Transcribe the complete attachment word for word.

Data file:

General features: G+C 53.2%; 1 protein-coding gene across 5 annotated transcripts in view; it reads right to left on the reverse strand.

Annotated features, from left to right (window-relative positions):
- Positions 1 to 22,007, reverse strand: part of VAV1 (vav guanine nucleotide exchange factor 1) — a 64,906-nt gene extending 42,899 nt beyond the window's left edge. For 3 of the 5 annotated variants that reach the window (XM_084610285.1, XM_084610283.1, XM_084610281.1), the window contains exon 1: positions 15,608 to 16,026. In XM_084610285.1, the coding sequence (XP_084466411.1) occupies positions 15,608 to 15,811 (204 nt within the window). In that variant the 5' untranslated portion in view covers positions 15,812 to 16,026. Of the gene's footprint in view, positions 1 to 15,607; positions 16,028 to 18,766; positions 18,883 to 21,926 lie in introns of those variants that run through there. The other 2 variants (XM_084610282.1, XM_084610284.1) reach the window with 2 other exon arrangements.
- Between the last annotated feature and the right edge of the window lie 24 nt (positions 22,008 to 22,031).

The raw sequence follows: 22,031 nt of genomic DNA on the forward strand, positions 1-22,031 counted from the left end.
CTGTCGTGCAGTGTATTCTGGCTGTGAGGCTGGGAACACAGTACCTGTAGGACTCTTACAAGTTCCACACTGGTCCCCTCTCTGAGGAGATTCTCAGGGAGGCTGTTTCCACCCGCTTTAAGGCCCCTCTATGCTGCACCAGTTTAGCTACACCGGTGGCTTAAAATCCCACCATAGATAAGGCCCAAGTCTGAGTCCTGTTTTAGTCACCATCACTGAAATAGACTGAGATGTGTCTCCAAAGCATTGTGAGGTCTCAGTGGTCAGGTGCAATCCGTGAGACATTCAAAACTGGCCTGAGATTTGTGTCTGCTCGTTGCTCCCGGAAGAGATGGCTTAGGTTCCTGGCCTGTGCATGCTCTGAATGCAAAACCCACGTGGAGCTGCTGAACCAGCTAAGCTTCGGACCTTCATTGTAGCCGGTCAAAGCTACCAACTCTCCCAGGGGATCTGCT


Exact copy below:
General features: G+C 53.2%; 1 protein-coding gene across 5 annotated transcripts in view; it reads right to left on the reverse strand.

Annotated features, from left to right (window-relative positions):
- Positions 1 to 22,007, reverse strand: part of VAV1 (vav guanine nucleotide exchange factor 1) — a 64,906-nt gene extending 42,899 nt beyond the window's left edge. For 3 of the 5 annotated variants that reach the window (XM_084610285.1, XM_084610283.1, XM_084610281.1), the window contains exon 1: positions 15,608 to 16,026. In XM_084610285.1, the coding sequence (XP_084466411.1) occupies positions 15,608 to 15,811 (204 nt within the window). In that variant the 5' untranslated portion in view covers positions 15,812 to 16,026. Of the gene's footprint in view, positions 1 to 15,607; positions 16,028 to 18,766; positions 18,883 to 21,926 lie in introns of those variants that run through there. The other 2 variants (XM_084610282.1, XM_084610284.1) reach the window with 2 other exon arrangements.
- Between the last annotated feature and the right edge of the window lie 24 nt (positions 22,008 to 22,031).

The raw sequence follows: 22,031 nt of genomic DNA on the forward strand, positions 1-22,031 counted from the left end.
CTGTCGTGCAGTGTATTCTGGCTGTGAGGCTGGGAACACAGTACCTGTAGGACTCTTACAAGTTCCACACTGGTCCCCTCTCTGAGGAGATTCTCAGGGAGGCTGTTTCCACCCGCTTTAAGGCCCCTCTATGCTGCACCAGTTTAGCTACACCGGTGGCTTAAAATCCCACCATAGATAAGGCCCAAGTCTGAGTCCTGTTTTAGTCACCATCACTGAAATAGACTGAGATGTGTCTCCAAAGCATTGTGAGGTCTCAGTGGTCAGGTGCAATCCGTGAGACATTCAAAACTGGCCTGAGATTTGTGTCTGCTCGTTGCTCCCGGAAGAGATGGCTTAGGTTCCTGGCCTGTGCATGCTCTGAATGCAAAACCCACGTGGAGCTGCTGAACCAGCTAAGCTTCGGACCTTCATTGTAGCCGGTCAAAGCTACCAACTCTCCCAGGGGATCTGCT